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Front Endocrinol (Lausanne). 2012 Jun 15;3:76. doi: 10.3389/fendo.2012.00076. eCollection 2012.

The Pathogenic Role of the Adaptive Immune Response to Modified LDL in Diabetes.

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1
Department of Microbiology and Immunology, Medical University of South Carolina Charleston, SC, USA.

Abstract

The main causes of morbidity and mortality in diabetes are macro and microvascular complications, including atherosclerosis, nephropathy, and retinopathy. As the definition of atherosclerosis as a chronic inflammatory disease became widely accepted, it became important to define the triggers of vascular inflammation. Oxidative and other modifications of lipids and lipoproteins emerged as major pathogenic factors in atherosclerosis. Modified forms of LDL (mLDL) are pro-inflammatory by themselves, but, in addition, mLDLs including oxidized, malondialdehyde (MDA)-modified, and advanced glycation end (AGE)-product-modified LDL induce autoimmune responses in humans. The autoimmune response involves T cells in the arterial wall and synthesis of IgG antibodies. The IgG auto-antibodies that react with mLDLs generate immune complexes (IC) both intra and extravascularly, and those IC activate the complement system as well as phagocytic cells via the ligation of Fcγ receptors. In vitro studies proved that the pro-inflammatory activity of IC containing mLDL (mLDL-IC) is several-fold higher than that of the modified LDL molecules. Clinical studies support the pathogenic role of mLDL-IC in the development of macrovascular disease patients with diabetes. In type 1 diabetes, high levels of oxidized and AGE-LDL in IC were associated with internal carotid intima-media thickening and coronary calcification. In type 2 diabetes, high levels of MDA-LDL in IC predicted the occurrence of myocardial infarction. There is also evidence that mLDL-IC are involved in the pathogenesis of diabetic nephropathy and retinopathy. The pathogenic role of mLDL-IC is not unique to diabetic patients, because those IC are also detected in non-diabetic individuals. But mLDL-IC are likely to reach higher concentrations and have a more prominent pathogenic role in diabetes due to increased antigenic load secondary to high oxidative stress and to enhanced autoimmune responses in type 1 diabetes.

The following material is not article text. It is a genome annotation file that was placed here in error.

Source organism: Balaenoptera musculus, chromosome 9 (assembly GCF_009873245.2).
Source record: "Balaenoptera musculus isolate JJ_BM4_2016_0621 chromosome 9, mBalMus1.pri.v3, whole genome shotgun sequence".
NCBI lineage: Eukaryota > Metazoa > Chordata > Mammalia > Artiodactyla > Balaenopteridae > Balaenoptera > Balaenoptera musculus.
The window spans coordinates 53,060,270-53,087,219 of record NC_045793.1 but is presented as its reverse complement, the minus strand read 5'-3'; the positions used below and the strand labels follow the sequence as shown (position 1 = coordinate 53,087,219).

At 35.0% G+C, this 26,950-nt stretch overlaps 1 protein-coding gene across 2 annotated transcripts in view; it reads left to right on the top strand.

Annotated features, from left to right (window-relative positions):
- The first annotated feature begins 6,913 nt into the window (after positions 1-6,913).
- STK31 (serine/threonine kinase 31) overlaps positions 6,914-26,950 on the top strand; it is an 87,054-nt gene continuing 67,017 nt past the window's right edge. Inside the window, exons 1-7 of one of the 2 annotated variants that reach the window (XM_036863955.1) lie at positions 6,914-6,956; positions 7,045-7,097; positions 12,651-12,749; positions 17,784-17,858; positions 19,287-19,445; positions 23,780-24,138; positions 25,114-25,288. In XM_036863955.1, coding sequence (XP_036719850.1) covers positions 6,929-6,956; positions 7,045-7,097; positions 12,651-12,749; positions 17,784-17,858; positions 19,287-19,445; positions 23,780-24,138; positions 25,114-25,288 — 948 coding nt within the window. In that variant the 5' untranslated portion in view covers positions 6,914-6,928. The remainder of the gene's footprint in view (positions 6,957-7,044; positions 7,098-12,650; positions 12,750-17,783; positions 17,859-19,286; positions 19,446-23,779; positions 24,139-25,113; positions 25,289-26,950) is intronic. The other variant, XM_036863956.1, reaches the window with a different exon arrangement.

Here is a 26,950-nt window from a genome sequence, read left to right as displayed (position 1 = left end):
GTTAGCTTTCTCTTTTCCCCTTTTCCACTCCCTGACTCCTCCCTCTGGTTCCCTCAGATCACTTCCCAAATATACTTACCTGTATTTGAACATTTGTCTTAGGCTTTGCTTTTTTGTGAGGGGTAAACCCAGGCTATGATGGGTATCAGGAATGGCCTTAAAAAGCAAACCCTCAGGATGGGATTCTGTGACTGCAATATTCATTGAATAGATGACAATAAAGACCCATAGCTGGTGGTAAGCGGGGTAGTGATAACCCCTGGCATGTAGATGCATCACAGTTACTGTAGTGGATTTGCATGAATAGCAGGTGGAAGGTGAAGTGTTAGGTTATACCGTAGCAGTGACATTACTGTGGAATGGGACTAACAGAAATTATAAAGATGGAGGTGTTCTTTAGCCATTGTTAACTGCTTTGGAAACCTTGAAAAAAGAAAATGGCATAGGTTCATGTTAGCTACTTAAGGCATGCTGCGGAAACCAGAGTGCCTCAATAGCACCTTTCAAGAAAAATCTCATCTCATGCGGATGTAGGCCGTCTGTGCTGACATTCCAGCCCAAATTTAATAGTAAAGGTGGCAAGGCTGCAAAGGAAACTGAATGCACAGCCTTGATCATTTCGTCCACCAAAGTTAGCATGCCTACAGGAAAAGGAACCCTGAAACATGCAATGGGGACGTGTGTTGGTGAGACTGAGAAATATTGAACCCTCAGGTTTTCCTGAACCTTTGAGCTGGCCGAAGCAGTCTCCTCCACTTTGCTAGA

KEYWORDS:

LDL modification in diabetes; atherosclerosis; autoimmune response to modified LDL; diabetic complications; immune complexes; nephropathy; oxidized LDL; oxidized LDL antibodies

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